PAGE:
End of Life, Withdrawal, and Palliative Care Utilization among Patients Receiving Maintenance Hemodialysis Therapy

Abstract

Background and objectives
Withdrawal from maintenance hemodialysis before death has become more common because of high disease and treatment burden. The study objective was to identify patient factors and examine the terminal course associated with hemodialysis withdrawal, and assess patterns of palliative care involvement before death among patients on maintenance hemodialysis.

Design, setting, participants, & measurements
We designed an observational cohort study of adult patients on incident hemodialysis in a midwestern United States tertiary center, from January 2001 to November 2013, with death events through to November 2015. Logistic regression models evaluated associations between patient characteristics and withdrawal status and palliative care service utilization.

Results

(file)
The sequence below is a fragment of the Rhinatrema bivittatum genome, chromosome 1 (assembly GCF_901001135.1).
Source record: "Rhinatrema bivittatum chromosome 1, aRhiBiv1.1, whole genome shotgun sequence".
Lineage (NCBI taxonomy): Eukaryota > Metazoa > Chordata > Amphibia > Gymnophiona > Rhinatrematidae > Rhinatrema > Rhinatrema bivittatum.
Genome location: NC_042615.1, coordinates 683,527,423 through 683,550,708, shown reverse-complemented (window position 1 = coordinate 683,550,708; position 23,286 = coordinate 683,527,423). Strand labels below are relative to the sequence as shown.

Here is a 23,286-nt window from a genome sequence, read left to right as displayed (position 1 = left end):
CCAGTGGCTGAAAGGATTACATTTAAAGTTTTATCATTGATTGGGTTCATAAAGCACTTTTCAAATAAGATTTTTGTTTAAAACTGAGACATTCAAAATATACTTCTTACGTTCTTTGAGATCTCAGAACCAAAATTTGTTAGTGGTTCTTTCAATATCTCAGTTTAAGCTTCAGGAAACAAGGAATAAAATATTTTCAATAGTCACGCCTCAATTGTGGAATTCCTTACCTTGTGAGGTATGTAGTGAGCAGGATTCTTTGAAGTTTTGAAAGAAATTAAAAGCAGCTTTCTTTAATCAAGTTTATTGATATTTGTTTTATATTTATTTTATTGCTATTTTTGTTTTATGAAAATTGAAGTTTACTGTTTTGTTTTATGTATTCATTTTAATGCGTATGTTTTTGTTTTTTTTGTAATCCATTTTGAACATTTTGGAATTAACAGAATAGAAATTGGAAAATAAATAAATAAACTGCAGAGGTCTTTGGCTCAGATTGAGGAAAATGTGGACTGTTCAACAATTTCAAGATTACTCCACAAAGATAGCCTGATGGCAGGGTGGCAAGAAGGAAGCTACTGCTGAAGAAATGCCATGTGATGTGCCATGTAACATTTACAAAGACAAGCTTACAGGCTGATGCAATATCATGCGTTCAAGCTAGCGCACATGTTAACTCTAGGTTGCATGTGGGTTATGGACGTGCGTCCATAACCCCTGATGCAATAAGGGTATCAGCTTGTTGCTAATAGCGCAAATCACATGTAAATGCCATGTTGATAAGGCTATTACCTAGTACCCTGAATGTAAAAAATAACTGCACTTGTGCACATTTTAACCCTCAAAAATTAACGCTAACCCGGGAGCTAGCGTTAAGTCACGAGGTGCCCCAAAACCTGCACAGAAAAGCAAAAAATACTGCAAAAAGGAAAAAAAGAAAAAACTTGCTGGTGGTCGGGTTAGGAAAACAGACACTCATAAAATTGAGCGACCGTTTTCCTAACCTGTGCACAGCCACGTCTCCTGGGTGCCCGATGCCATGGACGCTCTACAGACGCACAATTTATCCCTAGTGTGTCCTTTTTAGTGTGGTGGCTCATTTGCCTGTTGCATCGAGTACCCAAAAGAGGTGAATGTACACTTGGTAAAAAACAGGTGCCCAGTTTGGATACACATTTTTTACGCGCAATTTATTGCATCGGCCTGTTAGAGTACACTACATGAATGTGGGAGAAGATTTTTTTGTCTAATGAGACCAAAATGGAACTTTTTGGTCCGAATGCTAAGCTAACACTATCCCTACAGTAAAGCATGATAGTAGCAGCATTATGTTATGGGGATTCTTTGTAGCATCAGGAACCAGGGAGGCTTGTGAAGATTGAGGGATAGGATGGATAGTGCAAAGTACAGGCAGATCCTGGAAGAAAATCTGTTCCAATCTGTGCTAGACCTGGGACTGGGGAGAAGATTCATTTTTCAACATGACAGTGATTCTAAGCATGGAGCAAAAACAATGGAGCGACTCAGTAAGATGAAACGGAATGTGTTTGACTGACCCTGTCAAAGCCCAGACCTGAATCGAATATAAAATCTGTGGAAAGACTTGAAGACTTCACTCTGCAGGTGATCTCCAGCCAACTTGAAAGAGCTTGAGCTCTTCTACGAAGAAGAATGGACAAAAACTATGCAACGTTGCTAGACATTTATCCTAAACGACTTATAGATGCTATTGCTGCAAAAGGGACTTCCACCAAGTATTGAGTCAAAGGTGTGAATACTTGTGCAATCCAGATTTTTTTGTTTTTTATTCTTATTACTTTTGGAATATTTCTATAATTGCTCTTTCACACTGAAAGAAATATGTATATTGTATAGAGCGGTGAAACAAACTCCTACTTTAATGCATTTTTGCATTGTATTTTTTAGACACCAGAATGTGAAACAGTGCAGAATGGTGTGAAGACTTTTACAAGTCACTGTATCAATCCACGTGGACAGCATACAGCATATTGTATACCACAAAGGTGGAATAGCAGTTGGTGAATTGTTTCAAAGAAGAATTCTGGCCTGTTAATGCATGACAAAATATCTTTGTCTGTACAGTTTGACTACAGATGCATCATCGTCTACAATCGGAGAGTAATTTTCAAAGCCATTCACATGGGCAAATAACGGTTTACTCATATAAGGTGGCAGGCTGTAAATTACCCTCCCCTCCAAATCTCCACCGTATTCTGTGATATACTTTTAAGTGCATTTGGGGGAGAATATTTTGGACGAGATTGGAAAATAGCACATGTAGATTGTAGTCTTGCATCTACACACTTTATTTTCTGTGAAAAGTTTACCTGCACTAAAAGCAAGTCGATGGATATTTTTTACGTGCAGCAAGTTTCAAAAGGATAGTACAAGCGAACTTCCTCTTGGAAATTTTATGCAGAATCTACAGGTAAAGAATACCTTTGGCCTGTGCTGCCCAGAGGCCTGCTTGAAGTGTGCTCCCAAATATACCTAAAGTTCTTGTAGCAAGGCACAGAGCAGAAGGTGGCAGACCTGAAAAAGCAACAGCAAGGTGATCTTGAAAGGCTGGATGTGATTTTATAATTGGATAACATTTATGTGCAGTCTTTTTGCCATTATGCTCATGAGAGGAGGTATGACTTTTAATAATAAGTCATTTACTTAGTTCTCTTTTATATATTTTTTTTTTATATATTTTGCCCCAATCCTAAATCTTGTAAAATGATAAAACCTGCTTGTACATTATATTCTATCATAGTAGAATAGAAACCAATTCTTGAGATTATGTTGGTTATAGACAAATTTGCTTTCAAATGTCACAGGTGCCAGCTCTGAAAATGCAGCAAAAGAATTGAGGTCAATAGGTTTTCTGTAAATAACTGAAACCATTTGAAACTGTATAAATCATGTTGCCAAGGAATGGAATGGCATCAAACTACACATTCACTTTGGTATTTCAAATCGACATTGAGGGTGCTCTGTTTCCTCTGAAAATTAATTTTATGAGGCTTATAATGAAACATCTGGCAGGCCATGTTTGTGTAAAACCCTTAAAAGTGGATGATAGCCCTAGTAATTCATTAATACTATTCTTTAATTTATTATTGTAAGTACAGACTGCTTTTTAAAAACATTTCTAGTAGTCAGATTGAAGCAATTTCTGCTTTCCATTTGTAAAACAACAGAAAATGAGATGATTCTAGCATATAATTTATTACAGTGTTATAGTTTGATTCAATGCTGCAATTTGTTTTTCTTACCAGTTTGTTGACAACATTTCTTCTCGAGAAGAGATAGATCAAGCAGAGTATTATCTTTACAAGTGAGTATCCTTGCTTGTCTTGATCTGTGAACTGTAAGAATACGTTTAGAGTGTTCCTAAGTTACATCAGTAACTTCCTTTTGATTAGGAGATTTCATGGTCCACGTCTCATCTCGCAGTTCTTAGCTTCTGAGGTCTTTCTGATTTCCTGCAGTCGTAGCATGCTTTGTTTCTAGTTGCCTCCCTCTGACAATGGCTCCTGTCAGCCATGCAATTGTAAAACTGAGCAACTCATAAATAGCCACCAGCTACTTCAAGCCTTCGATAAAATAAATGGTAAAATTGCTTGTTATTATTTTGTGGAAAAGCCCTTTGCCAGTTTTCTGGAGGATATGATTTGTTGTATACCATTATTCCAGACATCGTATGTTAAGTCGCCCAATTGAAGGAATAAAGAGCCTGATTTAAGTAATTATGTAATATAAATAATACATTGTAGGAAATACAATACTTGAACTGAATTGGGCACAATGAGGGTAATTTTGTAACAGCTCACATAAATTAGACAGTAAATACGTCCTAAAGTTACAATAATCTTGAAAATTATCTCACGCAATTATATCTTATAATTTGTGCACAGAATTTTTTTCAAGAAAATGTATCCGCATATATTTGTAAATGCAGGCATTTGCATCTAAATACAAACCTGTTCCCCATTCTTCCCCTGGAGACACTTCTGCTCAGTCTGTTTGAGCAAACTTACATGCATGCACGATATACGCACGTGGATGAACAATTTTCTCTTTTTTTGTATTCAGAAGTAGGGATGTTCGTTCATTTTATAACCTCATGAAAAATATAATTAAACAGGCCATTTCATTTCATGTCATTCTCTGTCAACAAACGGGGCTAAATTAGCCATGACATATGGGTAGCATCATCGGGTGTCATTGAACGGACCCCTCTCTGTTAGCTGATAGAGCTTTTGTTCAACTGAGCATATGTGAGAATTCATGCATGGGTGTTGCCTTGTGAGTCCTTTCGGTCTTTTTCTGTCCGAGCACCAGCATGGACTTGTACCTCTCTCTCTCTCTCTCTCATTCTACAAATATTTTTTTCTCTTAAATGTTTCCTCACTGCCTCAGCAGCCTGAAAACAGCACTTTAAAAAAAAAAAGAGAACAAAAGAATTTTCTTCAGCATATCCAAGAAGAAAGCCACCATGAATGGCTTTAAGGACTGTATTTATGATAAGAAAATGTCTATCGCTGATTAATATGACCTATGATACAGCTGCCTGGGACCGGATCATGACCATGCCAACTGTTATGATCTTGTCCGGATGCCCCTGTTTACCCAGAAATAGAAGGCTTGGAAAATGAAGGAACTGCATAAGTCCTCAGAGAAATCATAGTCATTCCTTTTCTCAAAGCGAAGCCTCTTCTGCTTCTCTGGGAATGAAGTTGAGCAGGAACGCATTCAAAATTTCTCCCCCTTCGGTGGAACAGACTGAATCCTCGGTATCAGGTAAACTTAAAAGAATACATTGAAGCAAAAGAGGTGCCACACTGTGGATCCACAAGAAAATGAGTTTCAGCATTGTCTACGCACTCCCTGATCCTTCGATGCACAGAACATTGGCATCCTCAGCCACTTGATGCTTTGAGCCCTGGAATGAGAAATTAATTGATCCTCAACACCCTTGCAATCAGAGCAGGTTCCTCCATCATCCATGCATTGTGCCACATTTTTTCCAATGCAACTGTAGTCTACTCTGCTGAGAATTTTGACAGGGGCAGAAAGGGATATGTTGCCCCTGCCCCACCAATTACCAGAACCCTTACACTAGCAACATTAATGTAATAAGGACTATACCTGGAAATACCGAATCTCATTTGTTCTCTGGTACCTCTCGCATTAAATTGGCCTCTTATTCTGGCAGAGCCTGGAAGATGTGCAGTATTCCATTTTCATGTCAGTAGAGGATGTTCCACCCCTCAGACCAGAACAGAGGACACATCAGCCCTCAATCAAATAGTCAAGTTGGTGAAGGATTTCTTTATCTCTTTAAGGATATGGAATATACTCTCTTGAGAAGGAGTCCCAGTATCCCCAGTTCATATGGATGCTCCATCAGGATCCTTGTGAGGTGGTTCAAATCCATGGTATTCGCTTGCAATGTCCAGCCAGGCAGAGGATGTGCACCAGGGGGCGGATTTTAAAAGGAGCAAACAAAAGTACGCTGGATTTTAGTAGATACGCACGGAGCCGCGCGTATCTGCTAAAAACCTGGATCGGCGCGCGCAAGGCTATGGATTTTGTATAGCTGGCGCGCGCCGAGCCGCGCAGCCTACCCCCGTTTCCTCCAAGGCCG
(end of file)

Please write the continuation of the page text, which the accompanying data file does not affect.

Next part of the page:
Among 1226 patients, 536 died and 262 (49% of 536) withdrew. A random sample (10%; 52 out of 536) review of Death Notification Forms revealed 73% sensitivity for withdrawal. Risk factors for withdrawal before death included older age, white race, palliative care consultation within 6 months, hospitalization within 30 days, cerebrovascular disease, and no coronary artery disease. Most withdrawal decisions were made by patients (60%) or a family member (33%; surrogates). The majority withdrew either because of acute medical complications (51%) or failure to thrive/frailty (22%). After withdrawal, median time to death was 7 days (interquartile range, 4–11). In-hospital deaths were less common in the withdrawal group (34% versus 46% nonwithdrawal, P=0.003). A third (34%; 90 out of 262) of those that withdrew received palliative care services. Palliative care consultation in the withdrawal group was associated with longer hemodialysis duration (odds ratio, 1.19 per year; 95% confidence interval, 1.10 to 1.3; P<0.001), hospitalization within 30 days of death (odds ratio, 5.78; 95% confidence interval, 2.62 to 12.73; P<0.001), and death in hospital (odds ratio, 1.92; 95% confidence interval, 1.13 to 3.27; P=0.02).

Conclusions
In this single-center study, the rate of hemodialysis withdrawals were twice the frequency previously described. Acute medical complications and frailty appeared to be driving factors. However, palliative care services were used in only a minority of patients.

https://cjasn.asnjournals.org/content/13/8/1172

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